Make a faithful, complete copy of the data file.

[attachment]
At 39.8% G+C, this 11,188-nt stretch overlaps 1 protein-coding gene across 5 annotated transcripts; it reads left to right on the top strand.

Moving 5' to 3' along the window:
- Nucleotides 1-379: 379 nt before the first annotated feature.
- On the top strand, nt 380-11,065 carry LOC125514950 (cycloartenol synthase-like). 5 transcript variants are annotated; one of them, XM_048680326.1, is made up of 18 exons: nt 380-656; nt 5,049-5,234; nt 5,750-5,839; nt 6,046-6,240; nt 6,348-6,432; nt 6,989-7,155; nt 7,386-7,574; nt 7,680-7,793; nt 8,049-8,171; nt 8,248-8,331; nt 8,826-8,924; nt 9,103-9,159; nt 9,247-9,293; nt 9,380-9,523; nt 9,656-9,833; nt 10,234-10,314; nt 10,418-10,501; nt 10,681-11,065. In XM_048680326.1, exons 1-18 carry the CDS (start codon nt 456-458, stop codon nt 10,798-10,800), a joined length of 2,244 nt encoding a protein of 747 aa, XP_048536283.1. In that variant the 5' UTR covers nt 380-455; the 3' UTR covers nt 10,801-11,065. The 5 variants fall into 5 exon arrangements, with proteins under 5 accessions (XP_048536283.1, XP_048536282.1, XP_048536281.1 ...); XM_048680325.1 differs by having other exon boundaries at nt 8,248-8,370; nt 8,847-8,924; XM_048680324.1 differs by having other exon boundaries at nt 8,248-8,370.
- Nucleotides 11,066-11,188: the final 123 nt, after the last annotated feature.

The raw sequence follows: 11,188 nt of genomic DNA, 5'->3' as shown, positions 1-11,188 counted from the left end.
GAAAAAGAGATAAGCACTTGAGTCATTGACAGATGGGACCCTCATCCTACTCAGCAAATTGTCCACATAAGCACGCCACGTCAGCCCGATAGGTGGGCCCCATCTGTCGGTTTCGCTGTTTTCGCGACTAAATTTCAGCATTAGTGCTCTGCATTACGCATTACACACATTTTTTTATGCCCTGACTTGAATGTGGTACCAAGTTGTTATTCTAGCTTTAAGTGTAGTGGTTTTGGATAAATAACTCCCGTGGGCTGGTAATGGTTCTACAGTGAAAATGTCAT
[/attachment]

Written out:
At 39.8% G+C, this 11,188-nt stretch overlaps 1 protein-coding gene across 5 annotated transcripts; it reads left to right on the top strand.

Moving 5' to 3' along the window:
- Nucleotides 1-379: 379 nt before the first annotated feature.
- On the top strand, nt 380-11,065 carry LOC125514950 (cycloartenol synthase-like). 5 transcript variants are annotated; one of them, XM_048680326.1, is made up of 18 exons: nt 380-656; nt 5,049-5,234; nt 5,750-5,839; nt 6,046-6,240; nt 6,348-6,432; nt 6,989-7,155; nt 7,386-7,574; nt 7,680-7,793; nt 8,049-8,171; nt 8,248-8,331; nt 8,826-8,924; nt 9,103-9,159; nt 9,247-9,293; nt 9,380-9,523; nt 9,656-9,833; nt 10,234-10,314; nt 10,418-10,501; nt 10,681-11,065. In XM_048680326.1, exons 1-18 carry the CDS (start codon nt 456-458, stop codon nt 10,798-10,800), a joined length of 2,244 nt encoding a protein of 747 aa, XP_048536283.1. In that variant the 5' UTR covers nt 380-455; the 3' UTR covers nt 10,801-11,065. The 5 variants fall into 5 exon arrangements, with proteins under 5 accessions (XP_048536283.1, XP_048536282.1, XP_048536281.1 ...); XM_048680325.1 differs by having other exon boundaries at nt 8,248-8,370; nt 8,847-8,924; XM_048680324.1 differs by having other exon boundaries at nt 8,248-8,370.
- Nucleotides 11,066-11,188: the final 123 nt, after the last annotated feature.

The raw sequence follows: 11,188 nt of genomic DNA, 5'->3' as shown, positions 1-11,188 counted from the left end.
GAAAAAGAGATAAGCACTTGAGTCATTGACAGATGGGACCCTCATCCTACTCAGCAAATTGTCCACATAAGCACGCCACGTCAGCCCGATAGGTGGGCCCCATCTGTCGGTTTCGCTGTTTTCGCGACTAAATTTCAGCATTAGTGCTCTGCATTACGCATTACACACATTTTTTTATGCCCTGACTTGAATGTGGTACCAAGTTGTTATTCTAGCTTTAAGTGTAGTGGTTTTGGATAAATAACTCCCGTGGGCTGGTAATGGTTCTACAGTGAAAATGTCAT